Lessons in mateship as Australia lurches from one crisis to another

War veteran Tom Newby, 100,  stands to attention as families and friends perform a drive-by parade on April 25, 2020 in Perth, Australia.
Sunshine Coast, Australia CNN  — 

For one minute on Saturday, millions of people in two countries were united by silence. Australians and New Zealanders paused at dawn on April 25 to commemorate the lives lost during war.

For the neighboring nations, Anzac Day is a day of remembrance to mark the first major military mission for the Australian and New Zealand Army Corps – the Anzacs – who faced fierce resistance from Ottoman fighters after landing on the Gallipoli peninsula, in Turkey, in 1915.

It’s a battlefield known for igniting the Anzac spirit, and a legacy of mateship, into the DNA of both countries.

Mateship, an egalitarian concept, is characterized by ingenuity, honesty, humor, courage and compassion. It calls on communities to come together during hardship, adapt to challenging circumstances and provide a fair go for all.

Doreen and Leith Ward pay their respects at dawn from their balcony on April 25, 2020 in Perth, Australia.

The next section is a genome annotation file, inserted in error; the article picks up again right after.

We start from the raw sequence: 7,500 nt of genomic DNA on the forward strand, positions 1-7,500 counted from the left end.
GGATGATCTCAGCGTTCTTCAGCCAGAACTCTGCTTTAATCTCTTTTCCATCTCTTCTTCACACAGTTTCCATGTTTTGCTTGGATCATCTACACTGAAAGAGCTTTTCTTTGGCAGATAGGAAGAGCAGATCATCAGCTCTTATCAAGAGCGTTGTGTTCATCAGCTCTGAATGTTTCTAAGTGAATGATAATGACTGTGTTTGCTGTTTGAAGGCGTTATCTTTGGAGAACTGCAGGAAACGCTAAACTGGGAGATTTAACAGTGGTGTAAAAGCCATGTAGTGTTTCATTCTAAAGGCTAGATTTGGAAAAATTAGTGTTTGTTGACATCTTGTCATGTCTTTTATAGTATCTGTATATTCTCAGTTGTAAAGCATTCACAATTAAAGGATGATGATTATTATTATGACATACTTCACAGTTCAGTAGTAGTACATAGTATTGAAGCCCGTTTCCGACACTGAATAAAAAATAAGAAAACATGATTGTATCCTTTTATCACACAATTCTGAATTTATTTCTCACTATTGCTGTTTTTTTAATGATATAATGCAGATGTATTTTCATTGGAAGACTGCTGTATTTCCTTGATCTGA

For 15-year-old Australian Patrick Stibbard, mateship means looking out for one another. On Saturday, like millions of other Australians and New Zealanders, he stood on his driveway to pay his respects to the Anzacs.

Traditional dawn services were canceled this year due to the coronavirus lockdown. Instead, musicians were encouraged to play the bugle call, “The Last Post,” at home, while their neighbors lit candles and marked a minute of silence.

It was the first time Stibbard had played the “The Last Post,” adding to the echo of trumpets, snare drums, bagpipes (and a couple of barking dogs) that broke the silence of the Sunshine Coast suburbia early Saturday. The inspiration behind the brass notes, his grandad who served in the Vietnam War, stood beaming with pride at the end of the driveway.

Patrick Stibbard, 15, played "The Last Post" in his driveway on Saturday morning as Australians and New Zealanders marked Anzac Day at home.

“We can all live the way we do because he fought for us,” Patrick said. “It made me feel really special to have him standing there.”

For many Australians, the 60 seconds of silence felt all the more poignant this year. It was a tribute not only to those who served and sacrificed on battlefields abroad, but also the frontline heroes fighting Covid-19 right now at home.

Consecutive crises

Coronavirus is not the only crisis Australia has confronted this year.

For 240 days over the summer, the country burned. Thirty-three people and over a billion animals died, 18 million hectares of land were scorched, and thousands of houses were destroyed.